Cleaves ran off the court and met Johnson, who got right to the point. "I've been watching some of your games," he said. "It looks like you're not having any fun."
"I think I'm trying too hard," Cleaves said.
"I've been there," Johnson said. "But you have to remember why you're playing. You're playing basketball 'cause it's fun. Now go out and have fun."
"Everything Magic was saying, I had been hearing that from my teammates, but hearing it from Magic just drove it home," Cleaves says. "I was trying to do too much. You come out, you know everybody's saying, 'Look at this guy, he's supposed to be an All-America.' I was trying to take the heat off my teammates by doing everything myself. At the Michigan game I made the decision that I would rely on them. That freed me up. I made the decision to enjoy the game." -- Michael Bamberger, 2/15/99
Khalid El-Amin, Connecticut
El-Amin is a yapping, trapping, energy-sapping whirlwind whose light-footed moves make one overlook the fact that his body is shaped like a shot put. Listed at 5'10" and a Gingrich-conservative 203 pounds, he has heard all the insults, such as "doughboy," a name frequently shouted at him last year. That was nothing, though, compared to the wise guy at Virginia who approached him during warmups carrying a Domino's pizza box and asked if he was hungry. "That was pretty funny," says El-Amin, "but we won, so I got the last laugh." -- Grant Wahl, 12/21/98
Floating around the UConn basketball offices is a photo album of the team's trip in August to Europe and the Middle East. There are snapshots of players standing in front of Buckingham Palace, frolicking in the Dead Sea and strolling along the cobblestone streets of Nazareth. But none of these pictures brings a twinkle to the eyes of coach Jim Calhoun quite like the one of squarish point guard Khalid El-Amin smiling brilliantly as he sits astride a camel outside the Israeli city of Tiberias.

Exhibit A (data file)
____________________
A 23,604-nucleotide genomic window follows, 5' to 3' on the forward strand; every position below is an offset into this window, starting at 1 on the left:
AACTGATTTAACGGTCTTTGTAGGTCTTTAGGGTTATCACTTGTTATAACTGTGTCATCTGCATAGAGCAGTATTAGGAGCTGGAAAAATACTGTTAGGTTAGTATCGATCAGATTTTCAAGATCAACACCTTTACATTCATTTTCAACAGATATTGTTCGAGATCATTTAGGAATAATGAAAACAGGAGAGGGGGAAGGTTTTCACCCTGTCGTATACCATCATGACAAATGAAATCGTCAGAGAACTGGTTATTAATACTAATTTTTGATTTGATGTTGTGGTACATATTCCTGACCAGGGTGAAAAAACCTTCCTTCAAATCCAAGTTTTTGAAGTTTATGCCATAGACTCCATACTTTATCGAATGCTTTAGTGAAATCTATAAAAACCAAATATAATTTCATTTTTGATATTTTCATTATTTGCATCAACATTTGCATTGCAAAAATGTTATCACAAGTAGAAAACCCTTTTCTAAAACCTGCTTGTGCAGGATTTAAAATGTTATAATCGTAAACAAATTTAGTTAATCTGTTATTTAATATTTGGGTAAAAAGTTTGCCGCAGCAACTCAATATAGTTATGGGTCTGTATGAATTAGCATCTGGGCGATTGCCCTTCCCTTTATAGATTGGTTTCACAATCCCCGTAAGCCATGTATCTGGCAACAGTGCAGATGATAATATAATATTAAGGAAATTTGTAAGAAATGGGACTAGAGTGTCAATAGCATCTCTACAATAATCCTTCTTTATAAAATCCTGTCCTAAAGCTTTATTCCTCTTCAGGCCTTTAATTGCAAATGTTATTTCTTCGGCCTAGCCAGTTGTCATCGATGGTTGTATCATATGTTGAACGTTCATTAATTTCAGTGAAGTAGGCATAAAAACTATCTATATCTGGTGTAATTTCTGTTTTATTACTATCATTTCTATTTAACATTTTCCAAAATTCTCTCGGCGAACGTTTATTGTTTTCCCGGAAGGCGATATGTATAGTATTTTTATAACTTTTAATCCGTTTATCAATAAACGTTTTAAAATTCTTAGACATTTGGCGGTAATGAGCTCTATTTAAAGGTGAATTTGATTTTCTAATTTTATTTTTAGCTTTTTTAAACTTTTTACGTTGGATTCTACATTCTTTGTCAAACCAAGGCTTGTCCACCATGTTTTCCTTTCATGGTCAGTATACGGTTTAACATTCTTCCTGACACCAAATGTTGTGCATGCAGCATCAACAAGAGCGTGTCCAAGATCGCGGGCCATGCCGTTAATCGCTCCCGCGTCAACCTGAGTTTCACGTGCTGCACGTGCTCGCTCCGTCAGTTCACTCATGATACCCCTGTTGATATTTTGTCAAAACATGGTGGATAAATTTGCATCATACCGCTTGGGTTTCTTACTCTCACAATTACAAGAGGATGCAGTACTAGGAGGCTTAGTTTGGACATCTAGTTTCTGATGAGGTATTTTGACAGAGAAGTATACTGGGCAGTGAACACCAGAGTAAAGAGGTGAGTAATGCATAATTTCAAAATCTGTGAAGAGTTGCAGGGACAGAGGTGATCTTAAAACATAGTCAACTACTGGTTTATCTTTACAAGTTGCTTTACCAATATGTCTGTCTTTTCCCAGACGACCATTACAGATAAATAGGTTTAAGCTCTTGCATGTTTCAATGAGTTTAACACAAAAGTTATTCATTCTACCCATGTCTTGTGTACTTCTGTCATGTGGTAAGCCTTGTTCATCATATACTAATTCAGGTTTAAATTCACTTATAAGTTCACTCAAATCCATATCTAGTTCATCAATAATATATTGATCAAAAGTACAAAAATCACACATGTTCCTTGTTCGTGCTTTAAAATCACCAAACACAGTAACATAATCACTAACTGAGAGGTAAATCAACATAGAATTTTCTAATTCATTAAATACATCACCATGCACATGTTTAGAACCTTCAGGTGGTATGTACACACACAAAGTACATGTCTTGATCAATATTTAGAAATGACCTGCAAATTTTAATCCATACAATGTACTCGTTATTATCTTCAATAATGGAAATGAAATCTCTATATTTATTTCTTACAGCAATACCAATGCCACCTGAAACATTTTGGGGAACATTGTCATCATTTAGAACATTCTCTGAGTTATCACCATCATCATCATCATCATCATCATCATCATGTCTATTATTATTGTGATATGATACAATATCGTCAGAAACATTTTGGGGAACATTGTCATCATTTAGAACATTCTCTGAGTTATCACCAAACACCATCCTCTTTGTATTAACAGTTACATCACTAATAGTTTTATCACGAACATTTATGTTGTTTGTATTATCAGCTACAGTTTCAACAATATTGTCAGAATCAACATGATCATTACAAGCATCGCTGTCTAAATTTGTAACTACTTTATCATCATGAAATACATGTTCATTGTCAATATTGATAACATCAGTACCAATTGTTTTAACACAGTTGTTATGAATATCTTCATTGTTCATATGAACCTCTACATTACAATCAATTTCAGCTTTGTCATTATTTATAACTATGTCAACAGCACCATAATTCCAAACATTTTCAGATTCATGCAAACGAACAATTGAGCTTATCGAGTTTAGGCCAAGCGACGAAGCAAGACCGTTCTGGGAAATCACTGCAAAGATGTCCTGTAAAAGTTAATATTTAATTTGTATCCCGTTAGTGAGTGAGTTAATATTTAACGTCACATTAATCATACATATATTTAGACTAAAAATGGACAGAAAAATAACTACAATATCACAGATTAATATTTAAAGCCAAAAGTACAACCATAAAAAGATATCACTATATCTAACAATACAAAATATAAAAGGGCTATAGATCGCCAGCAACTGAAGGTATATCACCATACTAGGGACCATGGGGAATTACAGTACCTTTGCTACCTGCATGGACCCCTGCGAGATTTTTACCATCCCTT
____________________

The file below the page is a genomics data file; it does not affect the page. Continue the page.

"We go for a camel ride and none of the kids want to get close to the camels because they're afraid of getting spit on or bitten," recalls Calhoun. "Then here comes Khalid yelling, 'Follow me.' He jumps on a camel, and sure enough everyone follows him. That's when I realized I've got a kid who knows how to lead."
By leading the charge of the camel brigade, El-Amin showed Calhoun just how much he has grown since last season, when he helped UConn set a school record for wins. -- Lars Anderson, 11/23/98
Scoonie Penn, Ohio State
Before James (Scoonie) Penn could help put Ohio State back on the basketball map, he had to learn how to find it on a map. "Ohio? Where's Ohio?" he asked Jim O'Brien, his coach at Boston College, when O'Brien announced two years ago that he was leaving for Columbus. "The perception in the Northeast is that there's only one stoplight out here," says O'Brien.
Most folks had forgotten that basketball was played there, too. Penn led BC to the second round of the NCAA tournament in his freshman and sophomore years but then headed to Ohio State after O'Brien split with BC over what he felt were admissions policies that unfairly thwarted his recruiting. While sitting out last year, Penn fought through a "state of depression," as he puts it, by treating practices as if they were games. Says O'Brien, "Most of the time Scoonie would play on a team with three walk-ons and another player and beat our first team." -- Grant Wahl, 2/22/99